“Now you just stay there,” my wife affectionately admonished the new Honda e…
As she came through the front door of our house and clicked the remote to lock the car on the remote which was standing outside. Seeing her family smirking, she said shamefacedly, “You can’t help but anthropomorphise that car. Next thing, I’ll be giving it a pet name. It’s that lovable.”
I completely agreed. Never have I found a car more engaging and captivating. The Honda e is to fall in love with. A year that has brought a host of great cars came to a close with one of the best.
I was smitten from the first moment it turned through our gates and onto our drive for a week’s lane. “My, that’s cute!” I said to the driver as he got out of the car. Those are not words that routinely pass my lips. I think the last time might have been about 25 years ago for the launch of the Ford Ka.
Like Chris Svensson’s design for that classic subcompact, the Honda e practically reinvents the idea of the car and does it with such brio that it can make you laugh out loud. It’s wonderfully amusing, for example, that the rectangular block that constitutes the Honda e looks broadly the same when it’s coming towards you as it does when it’s going away. The main difference is that the circular lights at the front are white and at the back, they are red.
It does have a lump at the front, which could pass for a bonnet, but there’s no engine beneath. Instead, a flap on top conceals the recharging point, which – besides letting you know which end is which – is the only outward sign that you are looking at a pure electric car.
Concealing and reinventing bits and pieces that normally stick out of the sides of a car is part of Honda’s purpose on the e. The front door handles are recessed into the panels and pop out when you press the remote release. The rear handles are recessed flat into the upper edge of the doors and swing-out in response to a push from a fingertip.
Slim, streamlined nacelles do stick out where wing mirrors would normally obtrude; but these contain not reflecting glass but cameras that transmit the rearview to little displays at each end of the dashboard in the car. The view they provide is as sharp as an LED. They give you the definite feeling you are looking at today’s technology rather than a hand-me-down from the age of the horseless carriage.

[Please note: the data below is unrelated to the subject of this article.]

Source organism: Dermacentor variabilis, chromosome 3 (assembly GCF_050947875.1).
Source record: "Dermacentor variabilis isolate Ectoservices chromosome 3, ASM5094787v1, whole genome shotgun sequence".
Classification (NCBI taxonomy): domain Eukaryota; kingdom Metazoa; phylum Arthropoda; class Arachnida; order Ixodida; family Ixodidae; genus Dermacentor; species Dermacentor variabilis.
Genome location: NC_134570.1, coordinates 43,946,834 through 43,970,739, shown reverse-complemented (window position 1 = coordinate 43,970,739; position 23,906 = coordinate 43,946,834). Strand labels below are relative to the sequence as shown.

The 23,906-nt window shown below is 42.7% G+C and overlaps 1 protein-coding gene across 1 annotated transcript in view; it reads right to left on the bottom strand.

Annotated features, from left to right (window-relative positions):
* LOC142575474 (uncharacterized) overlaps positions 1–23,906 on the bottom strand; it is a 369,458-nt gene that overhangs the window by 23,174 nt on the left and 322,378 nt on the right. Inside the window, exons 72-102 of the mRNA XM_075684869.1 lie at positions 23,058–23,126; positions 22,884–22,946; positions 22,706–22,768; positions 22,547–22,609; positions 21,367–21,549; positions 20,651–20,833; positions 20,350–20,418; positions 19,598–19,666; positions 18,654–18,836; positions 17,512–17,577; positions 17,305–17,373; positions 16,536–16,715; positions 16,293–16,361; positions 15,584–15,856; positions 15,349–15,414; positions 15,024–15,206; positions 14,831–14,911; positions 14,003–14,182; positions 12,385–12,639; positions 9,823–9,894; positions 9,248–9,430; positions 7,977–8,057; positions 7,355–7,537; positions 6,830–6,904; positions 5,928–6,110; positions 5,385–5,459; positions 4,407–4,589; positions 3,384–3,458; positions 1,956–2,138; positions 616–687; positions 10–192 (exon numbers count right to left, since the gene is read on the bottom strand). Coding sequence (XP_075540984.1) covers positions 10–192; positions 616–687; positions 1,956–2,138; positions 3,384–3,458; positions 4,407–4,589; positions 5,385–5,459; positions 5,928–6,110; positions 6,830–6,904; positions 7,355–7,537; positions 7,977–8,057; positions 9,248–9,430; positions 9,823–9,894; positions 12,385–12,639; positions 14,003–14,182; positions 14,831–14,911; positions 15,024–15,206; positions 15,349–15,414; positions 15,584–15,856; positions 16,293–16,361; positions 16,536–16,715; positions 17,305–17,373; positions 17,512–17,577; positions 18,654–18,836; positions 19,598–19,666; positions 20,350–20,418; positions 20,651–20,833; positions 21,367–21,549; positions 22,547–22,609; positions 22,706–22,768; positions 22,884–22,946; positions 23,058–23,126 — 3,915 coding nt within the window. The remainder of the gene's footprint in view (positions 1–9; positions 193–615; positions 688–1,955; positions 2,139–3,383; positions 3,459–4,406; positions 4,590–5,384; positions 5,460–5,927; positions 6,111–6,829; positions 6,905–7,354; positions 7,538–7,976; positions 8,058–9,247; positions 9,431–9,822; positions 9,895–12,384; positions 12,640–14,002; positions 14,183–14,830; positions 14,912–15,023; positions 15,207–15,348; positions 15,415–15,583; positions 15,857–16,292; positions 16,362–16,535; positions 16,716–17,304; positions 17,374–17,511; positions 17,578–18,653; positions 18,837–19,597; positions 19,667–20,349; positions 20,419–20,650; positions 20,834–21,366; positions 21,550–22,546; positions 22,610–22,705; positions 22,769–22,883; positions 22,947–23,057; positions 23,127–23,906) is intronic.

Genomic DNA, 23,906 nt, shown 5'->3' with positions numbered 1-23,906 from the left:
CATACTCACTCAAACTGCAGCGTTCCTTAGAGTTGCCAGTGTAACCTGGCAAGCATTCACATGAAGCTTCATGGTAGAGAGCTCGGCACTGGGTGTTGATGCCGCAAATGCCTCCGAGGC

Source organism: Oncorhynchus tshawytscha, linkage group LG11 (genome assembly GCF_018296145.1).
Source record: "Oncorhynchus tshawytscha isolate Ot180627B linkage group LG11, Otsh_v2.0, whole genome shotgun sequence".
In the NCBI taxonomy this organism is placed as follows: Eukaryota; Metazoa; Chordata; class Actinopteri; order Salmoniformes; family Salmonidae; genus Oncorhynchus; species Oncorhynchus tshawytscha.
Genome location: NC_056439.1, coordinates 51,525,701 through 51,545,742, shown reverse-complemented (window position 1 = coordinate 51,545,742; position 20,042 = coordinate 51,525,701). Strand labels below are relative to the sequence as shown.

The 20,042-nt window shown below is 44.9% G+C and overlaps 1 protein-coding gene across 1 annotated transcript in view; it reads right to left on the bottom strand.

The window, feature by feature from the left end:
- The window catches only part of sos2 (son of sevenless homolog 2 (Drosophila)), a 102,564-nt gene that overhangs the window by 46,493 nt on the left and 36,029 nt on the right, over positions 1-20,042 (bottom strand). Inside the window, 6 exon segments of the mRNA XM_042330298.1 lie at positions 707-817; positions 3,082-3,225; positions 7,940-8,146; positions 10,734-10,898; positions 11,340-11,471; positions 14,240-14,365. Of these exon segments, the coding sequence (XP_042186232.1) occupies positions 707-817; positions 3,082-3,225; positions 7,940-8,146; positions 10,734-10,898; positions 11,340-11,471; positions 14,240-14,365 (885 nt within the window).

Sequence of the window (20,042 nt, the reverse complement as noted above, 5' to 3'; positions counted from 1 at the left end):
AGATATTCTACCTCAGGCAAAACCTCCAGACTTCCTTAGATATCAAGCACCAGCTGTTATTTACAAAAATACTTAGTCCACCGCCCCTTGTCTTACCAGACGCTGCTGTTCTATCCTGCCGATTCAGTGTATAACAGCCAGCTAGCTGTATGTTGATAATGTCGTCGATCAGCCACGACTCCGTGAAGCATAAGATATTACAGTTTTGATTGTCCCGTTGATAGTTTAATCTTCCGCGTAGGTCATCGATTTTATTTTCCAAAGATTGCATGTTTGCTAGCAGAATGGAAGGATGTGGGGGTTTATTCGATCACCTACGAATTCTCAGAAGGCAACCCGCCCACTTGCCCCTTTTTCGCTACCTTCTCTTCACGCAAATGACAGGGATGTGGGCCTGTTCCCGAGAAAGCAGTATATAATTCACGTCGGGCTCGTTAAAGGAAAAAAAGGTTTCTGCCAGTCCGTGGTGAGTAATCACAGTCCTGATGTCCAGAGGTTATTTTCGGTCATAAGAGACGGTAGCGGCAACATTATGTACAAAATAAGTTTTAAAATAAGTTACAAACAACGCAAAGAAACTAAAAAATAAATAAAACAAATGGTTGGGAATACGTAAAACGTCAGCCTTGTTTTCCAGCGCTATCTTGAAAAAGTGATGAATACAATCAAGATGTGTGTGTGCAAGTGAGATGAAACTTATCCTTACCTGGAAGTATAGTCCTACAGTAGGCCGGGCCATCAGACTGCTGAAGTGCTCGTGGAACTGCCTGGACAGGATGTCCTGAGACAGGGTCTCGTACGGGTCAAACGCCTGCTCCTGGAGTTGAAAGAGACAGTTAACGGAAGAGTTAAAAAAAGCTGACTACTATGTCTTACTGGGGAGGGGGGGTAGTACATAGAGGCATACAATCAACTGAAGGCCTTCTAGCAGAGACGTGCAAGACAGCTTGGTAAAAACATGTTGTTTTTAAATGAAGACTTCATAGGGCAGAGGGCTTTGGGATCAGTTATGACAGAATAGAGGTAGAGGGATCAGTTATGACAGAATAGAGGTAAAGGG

That’s the feeling that predominates throughout the experience of using the Honda e: nothing on wheels is more contemporary.
The dashboard display consists of a single touch-screen that runs the length of the fascia (which is unfortunately surfaced with faux wood) and is about six inches deep. It gives an integrated presentation of all the information you need, mostly in digital form. A heads-up display on the windscreen provides speedometer and condensed information on power consumption and supply.
This brings us to the rub with the Honda e: its range is comically inadequate. Charging the battery to the max overnight provides a range of little more than 70 miles when you press the start button in the morning. If you then run the seat and steering-wheel heaters, the demisters and the air-conditioning, the lights and the audio system and take the car on a dual carriageway or a motorway, you can watch that range dwindle by the second.
You couldn’t be confident of a daily range of more than 55 miles, which means that this brilliant car is suitable only for limited life only in a city. That makes its £34000+ purchase price look like that of an expensive luxury reserved for spoiled brats and football WAGs (but I see I repeat myself).
And that’s a real loss because this car is also a wonderful hoot to drive on open roads. If you click the drive options into Sport on this car, you get the nearest thing to a go-kart in legal use on public roads. Its pointability and its grip are unmatched, and you can’t help acquiring a grin from ear to ear.
At the end of our week with the Honda e, my wife finally came up with a name for the car, and she decided to call it Noddy.
Alas, that’s likely to stick – even though it’s a bit of an insult to an outstanding little car.
Neil Lyndon has been a journalist, broadcaster and writer on the UK’s national stage for 40 years, writing for every “quality” newspaper on Fleet Street. He started writing about cars and motorbikes for The Sunday Times in the 1980s and was Motoring Correspondent of the Sunday Telegraph for 20 years, having previously written a column on motorbikes for Esquire. He is also recognised as a leading commentator on gender politics, having published No More Sex War in 1992 – the first ever critique of feminism from a radical, egalitarian point of view.
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